Spring Fling with Andalusia

There are so many precious moments we take for granted or don’t appreciate until later. Then there are those that while IN the moment, we realize we are happy and THIS time we will never forget. I knew on April 3, 2015 I was in one of those moments.

Since reading Paulo Coehlo’s The Alchemist–an inspiration for my move abroad– I’ve wanted to see Andalusia–the land of the book’s hero. I always understood why Santiago wanted to see the pyramids. But after seeing the shepherd’s home with Ale and Moni (who live in Vigo, Spain and met me in Tarifa), I marvel that he ever left.
I’ve loved singing in the car with the windows down since I was a kid. We sang with our taxi driver–a warm southerner full of fun and music–who even played one song dedicated to me, a fellow Southerner.  So if you are in Tarifa and need a ride to Bolonia Beach, Taxi 21, at the Tarifa Bus Station or 695 080 841 is the way to go.  The fee is 25 Euro.  Later in the season, a public bus will also be an option, but bet it won’t be as much fun as we had.
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I had a spring fling. I fell in love.  With Andalusia.
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Exhausted, I’d returned to Marrakech the day before from a 12-day, 7-city European tour/ Model United Nations conference with teens. Needing a vacation from that “vacation,” in less than 24 hours I’d washed clothes, repacked, and flew Ryan Air to Spain. In an hour, I was in Seville.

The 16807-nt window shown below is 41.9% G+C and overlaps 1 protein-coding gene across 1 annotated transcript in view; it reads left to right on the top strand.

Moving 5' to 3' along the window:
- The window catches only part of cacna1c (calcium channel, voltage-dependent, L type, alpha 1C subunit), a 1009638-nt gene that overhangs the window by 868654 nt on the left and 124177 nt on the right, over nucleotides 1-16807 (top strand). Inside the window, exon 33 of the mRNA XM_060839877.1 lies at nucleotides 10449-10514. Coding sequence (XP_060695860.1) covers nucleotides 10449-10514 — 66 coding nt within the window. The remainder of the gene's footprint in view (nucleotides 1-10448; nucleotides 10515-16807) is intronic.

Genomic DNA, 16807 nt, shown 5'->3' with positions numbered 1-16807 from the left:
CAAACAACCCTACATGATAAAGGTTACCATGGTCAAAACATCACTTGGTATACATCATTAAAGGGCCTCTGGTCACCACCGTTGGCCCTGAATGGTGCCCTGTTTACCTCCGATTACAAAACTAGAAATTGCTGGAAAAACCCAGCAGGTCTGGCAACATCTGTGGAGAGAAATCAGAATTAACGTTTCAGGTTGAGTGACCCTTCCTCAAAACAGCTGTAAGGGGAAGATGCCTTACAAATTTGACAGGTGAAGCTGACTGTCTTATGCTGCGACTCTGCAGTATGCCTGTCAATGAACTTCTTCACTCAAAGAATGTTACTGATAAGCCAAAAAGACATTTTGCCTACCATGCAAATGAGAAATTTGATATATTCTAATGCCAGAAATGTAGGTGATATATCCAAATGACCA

I wanted to relax in the sun after the snow in Russia. I needed time alone, then time with friends, Monica, who had suggested the southernmost tip of her country, and her husband, Ale. I needed to write, drink sangria, eat grilled meat, and wear summer clothes without harassment. I needed to be in a country that celebrates Easter. I needed to feel free again.
Though the distance between Southern Spain and Morocco is merely 35 kilometers and the two cultures share Moorish roots, in many ways they are worlds apart. Those wanting to experience both can fly from Marrakesh to Seville, then take the bus or rent a car to Tarifa. (Details found here.) Or from Marrakech, they can take the train or car, then ferry across. Likewise, some travel from Tarifa to Tangier by ferry for day trips or extended stays. And for those wanting to experience a third culture, they can hop a bus or taxi to British territory, Gibraltar, just 45 kilometers down the beach from Tarifa. The bus ride from Seville began at 8 PM—just in time for creamsicle sunsets and Irish green fields and olive groves.
I arrived at the bus station from Seville near midnight and was so happy to see, as promised, Juan Jose there to drive me to the condo I’d booked. He not only showed me how the kitchen appliances worked, but the pantry and fridge which he’d stocked with coffee, bread, butter, milk, and local olive oil. He showed me the lights of Tangier from the balcony. From The Beatles to the Beat Poets, the likes of The Rolling Stones, Tennessee Williams, William Burroughs, Jack Kerouac and Allen Ginsberg sought the city’s inspiration. But this trip, I needed distance. I was grateful to be on Spanish soil again—not only because I’d been to Barcelona, but because the country is what a friend calls “the Mothership of Hispanic culture “ which I love and feels even more like home. I fell into bed and slept deeply.